How to Write a Eulogy

Often, when we lose a loved one, an important part of the healing process is reflecting on the life they lived. A memorial gathering is an opportunity to honor and pay tribute to your loved one’s many accomplishments and unique personality. A eulogy is a lovely way to share fond memories about your loved one that you cherish and hold dear — helping to create a lasting legacy. It’s also an opportunity to express your feelings of deep gratitude and unending love.

What is a eulogy?

A heartfelt speech that pays tribute to your loved one, a eulogy tells the story of their life and shares what they meant to their friends and family. A eulogy may be delivered at a funeral service, a celebration of life or a graveside ceremony. Eulogies are normally given by family members and close friends. Religious leaders and coworkers may also be invited to share their memories of your loved one.

Eulogy vs. obituary

Compared with an obituary, a eulogy is much more personal and reflective. An obituary is an announcement that usually follows a particular template or outline. A eulogy tends to be more personal and can contain a funny story, cherished memories or an emotional reflection. Depending on who is giving the eulogy, the stories are completely unique to the relationship and the bond shared with your loved one.

How to start a eulogy

Get started by doing a little research about your loved one — the place they were born, what they were like as a child and events in their family life as an adult. Discover what they accomplished in their lifetime. Learn about barriers they may have overcome. Explore their life passions and hobbies. Find out what their family and friends cherished about them. Ask people about the impact they felt your loved one made on those around them. Sharing these memories and impressions can be an uplifting and essential part of the grieving process for all involved.

Be sure to write your eulogy down. You may be nervous or grief-stricken at the funeral, and it may be difficult to remember the details you wanted to share. It can be helpful to print it out in large font in case you get tearful while reading. If you’re not comfortable getting up and speaking in front of a crowd, you could ask a friend or family member to read your eulogy for you.

How long should a eulogy be?

Don’t worry — you aren’t expected to write a novel. You can keep it simple and short. Just share one or two of your favorite memories about your loved one. A eulogy is typically about 5 to 10 minutes long. If this seems daunting to you, ask your loved one’s friends, coworkers or other family members to share in the experience of crafting the eulogy.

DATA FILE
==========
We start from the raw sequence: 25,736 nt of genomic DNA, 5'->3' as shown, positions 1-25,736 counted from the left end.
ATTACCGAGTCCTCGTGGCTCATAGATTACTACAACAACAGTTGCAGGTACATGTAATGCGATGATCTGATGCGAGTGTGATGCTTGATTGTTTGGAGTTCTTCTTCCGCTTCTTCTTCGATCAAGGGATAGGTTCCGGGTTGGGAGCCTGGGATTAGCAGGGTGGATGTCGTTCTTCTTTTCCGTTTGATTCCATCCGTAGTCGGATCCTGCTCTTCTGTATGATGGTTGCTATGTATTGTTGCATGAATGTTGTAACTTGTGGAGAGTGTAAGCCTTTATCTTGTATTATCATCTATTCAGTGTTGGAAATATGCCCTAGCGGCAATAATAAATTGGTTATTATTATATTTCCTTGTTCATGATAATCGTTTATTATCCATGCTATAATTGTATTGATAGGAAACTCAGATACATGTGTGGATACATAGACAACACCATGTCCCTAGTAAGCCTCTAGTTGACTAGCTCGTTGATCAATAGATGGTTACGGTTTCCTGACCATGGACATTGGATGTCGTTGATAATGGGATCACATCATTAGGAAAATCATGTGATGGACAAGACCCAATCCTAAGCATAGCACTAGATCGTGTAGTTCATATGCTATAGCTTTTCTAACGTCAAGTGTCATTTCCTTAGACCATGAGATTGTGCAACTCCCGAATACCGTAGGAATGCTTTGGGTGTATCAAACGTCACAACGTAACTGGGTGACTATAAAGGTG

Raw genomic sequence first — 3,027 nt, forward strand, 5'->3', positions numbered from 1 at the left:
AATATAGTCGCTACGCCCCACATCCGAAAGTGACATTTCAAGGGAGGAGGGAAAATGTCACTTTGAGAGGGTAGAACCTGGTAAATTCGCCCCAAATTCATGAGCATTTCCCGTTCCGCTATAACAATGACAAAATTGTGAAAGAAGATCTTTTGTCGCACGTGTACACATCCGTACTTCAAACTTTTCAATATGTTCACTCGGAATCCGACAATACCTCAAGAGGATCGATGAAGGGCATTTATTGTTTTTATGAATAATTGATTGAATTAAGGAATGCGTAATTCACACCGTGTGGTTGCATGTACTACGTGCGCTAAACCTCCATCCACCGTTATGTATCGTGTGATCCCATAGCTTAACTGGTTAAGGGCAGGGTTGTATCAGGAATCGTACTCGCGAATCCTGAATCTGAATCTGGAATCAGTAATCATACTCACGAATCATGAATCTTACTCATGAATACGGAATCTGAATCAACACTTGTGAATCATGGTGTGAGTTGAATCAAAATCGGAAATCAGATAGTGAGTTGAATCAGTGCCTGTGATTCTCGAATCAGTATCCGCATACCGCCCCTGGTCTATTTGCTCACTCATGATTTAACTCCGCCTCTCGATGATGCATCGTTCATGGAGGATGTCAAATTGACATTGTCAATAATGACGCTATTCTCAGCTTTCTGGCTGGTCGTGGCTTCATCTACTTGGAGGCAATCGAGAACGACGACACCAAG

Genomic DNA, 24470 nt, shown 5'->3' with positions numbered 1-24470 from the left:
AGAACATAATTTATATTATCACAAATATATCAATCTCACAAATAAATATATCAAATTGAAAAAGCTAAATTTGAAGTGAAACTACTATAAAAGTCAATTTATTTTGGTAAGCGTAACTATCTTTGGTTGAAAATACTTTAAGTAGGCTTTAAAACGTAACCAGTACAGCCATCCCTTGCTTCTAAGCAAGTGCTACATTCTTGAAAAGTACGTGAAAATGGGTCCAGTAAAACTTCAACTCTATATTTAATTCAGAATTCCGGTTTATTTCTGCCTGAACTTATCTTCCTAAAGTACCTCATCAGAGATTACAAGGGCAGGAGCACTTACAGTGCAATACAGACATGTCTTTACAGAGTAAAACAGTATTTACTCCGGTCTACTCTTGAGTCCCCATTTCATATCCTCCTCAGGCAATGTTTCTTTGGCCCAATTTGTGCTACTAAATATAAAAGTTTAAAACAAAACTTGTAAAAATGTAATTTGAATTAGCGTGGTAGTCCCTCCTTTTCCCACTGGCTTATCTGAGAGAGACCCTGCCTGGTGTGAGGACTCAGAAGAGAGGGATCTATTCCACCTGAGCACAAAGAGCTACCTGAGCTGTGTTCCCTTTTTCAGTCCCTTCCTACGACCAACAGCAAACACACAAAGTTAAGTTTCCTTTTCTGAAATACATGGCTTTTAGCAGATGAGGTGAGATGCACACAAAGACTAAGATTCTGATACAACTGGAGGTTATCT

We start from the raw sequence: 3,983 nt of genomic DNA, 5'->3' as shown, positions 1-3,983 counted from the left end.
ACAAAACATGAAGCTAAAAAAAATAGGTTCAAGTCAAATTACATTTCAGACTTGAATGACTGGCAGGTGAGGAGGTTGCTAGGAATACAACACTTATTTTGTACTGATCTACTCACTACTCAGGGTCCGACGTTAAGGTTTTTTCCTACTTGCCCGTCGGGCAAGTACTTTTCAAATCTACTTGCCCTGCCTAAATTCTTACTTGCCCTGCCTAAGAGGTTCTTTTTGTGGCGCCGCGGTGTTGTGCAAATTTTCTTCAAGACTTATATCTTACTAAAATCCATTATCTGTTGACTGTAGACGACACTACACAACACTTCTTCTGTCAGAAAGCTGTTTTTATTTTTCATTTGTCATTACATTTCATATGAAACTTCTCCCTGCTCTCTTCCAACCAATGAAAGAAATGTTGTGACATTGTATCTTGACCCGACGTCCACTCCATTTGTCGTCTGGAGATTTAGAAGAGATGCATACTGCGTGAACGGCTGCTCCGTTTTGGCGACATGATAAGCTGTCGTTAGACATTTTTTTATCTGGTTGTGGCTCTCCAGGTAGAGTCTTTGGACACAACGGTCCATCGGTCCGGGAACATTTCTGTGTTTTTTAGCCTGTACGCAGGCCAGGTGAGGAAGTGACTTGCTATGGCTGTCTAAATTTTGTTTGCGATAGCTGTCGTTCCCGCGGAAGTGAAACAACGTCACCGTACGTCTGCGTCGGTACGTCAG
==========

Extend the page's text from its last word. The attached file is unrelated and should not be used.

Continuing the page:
How to personalize a eulogy

The details you include in the eulogy will make it unique and reflective of your loved one’s personality. Did they have a great sense of humor? You can share one or two of their favorite jokes. Was your loved one dependable and generous? Share what their relationship meant to you and others. Were they extremely driven and motivated? Expound on their values and accomplishments.

What to include

You can make it lighthearted or somber — whichever you prefer. A eulogy is typically informally written. Imagine you’re talking to a close friend. You may want to touch on some or all of these topics:

  • An overview of their life story and milestones
  • Relationships with family, friends and coworkers
  • Volunteer work and career accomplishments
  • Hobbies, interests and talents
  • Their favorite stories, poems, songs or quotes
  • The impact they had on the lives surrounding them
  • A thank you to guests for coming to offer condolences

Remember to keep the eulogy positive. Sharing a eulogy is an opportunity to reflect on uplifting memories.

Eulogy for your parents

A eulogy for either of your parents will, above all, touch on the many ways they cared for you. If you’re writing a eulogy for your mother, you can emphasize her accomplishments, her wonderful attributes and the way she impacted those around her. How did she positively influence and support you? Likewise, a eulogy for your father could be an opportunity to share the things you cherished about his personality, character and achievements. How did he encourage and nurture you? In what ways was he a role model?

Eulogy for a sibling

When writing a eulogy for your sibling, you may want to share funny anecdotes or silly arguments you had as children. Reflect on how your relationship changed as you matured and grew up together. Explain some of the common bonds you had and the experiences that you’ll always remember.

Eulogy for a grandparent

You may have fond memories of your grandparent from your childhood. You could share some of your favorite stories, wisdom passed down from your grandma or how you’ll miss your grandpa’s famous cookies. These lovely stories will help you connect with your audience, who likely have similar memories of your grandparent.

Practicing your eulogy

When you’ve finished writing your eulogy, you’ll want to practice reading it aloud. Try presenting the eulogy to a friend or family member before deliver it. Ask for feedback so you can edit accordingly, making sure the details are understandable and accurately reflect your loved one’s personality.

When you’re nervous, you’ll likely read faster. Focus on reading it slowly. Pause briefly between details so that guests have time to reflect.

A eulogy provides closure

Above all, don’t worry about performing the eulogy perfectly. Your audience understands that you are grieving a loss, and they are there to support you. Allow yourself to feel the emotions that come with the memories. A eulogy can help provide much-needed closure and comfort to you and your audience, both children and adults. Remembering your loved one and sharing their singular qualities with others helps commemorate and honor their legacy.